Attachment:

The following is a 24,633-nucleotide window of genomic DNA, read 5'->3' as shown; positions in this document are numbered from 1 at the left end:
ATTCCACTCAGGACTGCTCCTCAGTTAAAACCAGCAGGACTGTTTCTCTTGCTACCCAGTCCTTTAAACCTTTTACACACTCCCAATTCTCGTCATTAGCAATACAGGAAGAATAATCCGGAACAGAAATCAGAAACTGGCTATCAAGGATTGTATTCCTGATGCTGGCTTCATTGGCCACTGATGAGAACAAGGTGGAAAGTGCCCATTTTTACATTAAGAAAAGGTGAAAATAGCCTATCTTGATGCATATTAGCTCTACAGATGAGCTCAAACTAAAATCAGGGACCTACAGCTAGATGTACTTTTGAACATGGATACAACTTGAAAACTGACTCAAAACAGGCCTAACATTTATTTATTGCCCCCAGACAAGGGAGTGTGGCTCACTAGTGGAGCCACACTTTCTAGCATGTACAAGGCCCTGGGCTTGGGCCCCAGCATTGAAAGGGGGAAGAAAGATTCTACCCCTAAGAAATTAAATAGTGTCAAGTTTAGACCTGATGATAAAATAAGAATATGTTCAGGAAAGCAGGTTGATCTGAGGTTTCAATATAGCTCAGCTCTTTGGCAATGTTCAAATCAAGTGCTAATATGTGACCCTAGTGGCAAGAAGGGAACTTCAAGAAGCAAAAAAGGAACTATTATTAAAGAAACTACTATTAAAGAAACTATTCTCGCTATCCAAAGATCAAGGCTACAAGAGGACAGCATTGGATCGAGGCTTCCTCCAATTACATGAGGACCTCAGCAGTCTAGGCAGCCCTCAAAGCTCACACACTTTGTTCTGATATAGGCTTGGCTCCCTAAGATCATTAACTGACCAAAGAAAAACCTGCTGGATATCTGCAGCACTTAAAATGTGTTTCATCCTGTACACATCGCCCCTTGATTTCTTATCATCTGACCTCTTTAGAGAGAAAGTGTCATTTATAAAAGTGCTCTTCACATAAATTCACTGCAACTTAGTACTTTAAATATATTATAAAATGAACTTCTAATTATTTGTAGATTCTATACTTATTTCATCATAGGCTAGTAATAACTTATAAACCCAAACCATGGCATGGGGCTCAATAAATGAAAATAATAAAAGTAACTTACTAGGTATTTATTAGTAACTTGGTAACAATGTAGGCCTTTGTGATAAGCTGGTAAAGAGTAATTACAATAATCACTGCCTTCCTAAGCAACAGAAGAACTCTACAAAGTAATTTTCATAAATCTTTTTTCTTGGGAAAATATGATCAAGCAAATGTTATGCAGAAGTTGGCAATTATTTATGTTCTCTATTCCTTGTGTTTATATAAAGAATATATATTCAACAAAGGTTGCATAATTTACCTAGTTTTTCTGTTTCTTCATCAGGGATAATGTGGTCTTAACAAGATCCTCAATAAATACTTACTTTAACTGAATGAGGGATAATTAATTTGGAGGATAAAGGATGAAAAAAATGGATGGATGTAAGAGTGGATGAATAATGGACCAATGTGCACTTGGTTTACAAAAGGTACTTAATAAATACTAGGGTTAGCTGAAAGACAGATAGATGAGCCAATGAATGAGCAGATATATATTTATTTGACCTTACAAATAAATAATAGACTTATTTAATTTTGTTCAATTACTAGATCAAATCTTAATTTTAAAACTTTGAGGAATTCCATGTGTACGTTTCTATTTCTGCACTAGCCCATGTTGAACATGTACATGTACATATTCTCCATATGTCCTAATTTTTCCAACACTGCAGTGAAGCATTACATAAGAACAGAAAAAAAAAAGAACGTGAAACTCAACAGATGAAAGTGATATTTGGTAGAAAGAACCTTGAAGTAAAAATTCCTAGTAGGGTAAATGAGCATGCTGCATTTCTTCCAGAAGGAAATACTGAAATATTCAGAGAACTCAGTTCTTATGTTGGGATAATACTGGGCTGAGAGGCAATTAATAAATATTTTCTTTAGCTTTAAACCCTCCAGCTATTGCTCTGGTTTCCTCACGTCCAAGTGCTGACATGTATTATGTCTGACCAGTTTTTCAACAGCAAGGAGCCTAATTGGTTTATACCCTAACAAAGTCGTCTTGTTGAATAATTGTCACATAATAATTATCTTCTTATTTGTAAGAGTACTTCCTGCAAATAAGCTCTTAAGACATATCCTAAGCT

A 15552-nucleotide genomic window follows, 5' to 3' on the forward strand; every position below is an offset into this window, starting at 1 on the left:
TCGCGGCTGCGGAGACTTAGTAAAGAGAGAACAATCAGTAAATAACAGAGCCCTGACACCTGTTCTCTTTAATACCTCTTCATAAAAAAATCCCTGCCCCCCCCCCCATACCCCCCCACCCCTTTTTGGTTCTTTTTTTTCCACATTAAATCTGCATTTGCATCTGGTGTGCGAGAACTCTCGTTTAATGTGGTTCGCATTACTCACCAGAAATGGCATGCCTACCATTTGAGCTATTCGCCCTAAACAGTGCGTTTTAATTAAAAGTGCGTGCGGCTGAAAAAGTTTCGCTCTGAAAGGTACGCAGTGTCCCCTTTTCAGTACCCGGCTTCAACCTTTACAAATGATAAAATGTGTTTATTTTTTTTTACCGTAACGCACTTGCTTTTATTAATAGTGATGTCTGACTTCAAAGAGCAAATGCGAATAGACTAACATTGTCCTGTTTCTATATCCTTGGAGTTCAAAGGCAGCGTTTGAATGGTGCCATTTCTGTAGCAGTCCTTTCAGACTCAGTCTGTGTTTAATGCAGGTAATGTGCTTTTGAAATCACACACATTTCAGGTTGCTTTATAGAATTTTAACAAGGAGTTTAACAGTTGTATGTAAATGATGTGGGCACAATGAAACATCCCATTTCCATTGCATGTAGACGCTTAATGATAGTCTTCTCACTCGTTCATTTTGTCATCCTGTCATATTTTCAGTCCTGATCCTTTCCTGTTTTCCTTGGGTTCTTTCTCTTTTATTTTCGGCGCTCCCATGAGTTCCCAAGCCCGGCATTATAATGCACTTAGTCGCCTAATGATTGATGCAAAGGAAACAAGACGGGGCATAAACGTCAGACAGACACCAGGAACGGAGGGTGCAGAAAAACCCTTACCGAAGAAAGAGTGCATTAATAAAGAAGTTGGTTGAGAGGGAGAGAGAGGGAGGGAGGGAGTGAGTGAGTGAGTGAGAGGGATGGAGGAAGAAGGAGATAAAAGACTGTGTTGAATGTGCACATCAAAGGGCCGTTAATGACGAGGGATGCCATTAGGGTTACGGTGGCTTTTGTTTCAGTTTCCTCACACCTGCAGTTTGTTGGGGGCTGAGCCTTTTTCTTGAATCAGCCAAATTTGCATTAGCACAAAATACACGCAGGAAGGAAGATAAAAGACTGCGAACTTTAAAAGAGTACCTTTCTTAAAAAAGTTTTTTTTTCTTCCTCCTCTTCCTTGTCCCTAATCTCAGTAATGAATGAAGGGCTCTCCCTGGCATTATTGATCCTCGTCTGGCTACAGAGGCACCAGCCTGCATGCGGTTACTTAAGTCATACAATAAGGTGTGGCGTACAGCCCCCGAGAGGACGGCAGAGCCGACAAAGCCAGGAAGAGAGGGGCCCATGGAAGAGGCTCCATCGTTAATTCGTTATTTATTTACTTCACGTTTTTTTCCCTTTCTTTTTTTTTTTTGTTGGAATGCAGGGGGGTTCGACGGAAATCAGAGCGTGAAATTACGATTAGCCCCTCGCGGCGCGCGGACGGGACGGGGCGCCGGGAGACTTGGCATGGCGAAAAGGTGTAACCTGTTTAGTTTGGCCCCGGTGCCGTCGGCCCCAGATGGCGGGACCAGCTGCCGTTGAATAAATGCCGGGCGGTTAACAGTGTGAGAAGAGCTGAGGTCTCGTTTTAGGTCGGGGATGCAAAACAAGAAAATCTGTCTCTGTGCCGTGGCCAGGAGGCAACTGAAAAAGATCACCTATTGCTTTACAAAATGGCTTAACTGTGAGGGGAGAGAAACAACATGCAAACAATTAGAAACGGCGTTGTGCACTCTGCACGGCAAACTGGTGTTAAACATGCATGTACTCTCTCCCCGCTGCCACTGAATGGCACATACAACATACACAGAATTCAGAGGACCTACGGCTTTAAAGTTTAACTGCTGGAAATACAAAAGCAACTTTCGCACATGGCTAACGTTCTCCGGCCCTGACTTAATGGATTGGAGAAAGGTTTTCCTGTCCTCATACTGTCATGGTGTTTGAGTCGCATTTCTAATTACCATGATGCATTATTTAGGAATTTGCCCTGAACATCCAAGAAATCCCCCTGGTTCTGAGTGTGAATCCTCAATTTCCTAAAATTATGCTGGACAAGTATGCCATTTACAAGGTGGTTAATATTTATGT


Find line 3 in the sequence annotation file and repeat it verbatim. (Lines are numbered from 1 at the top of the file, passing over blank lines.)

A 15552-nucleotide genomic window follows, 5' to 3' on the forward strand; every position below is an offset into this window, starting at 1 on the left: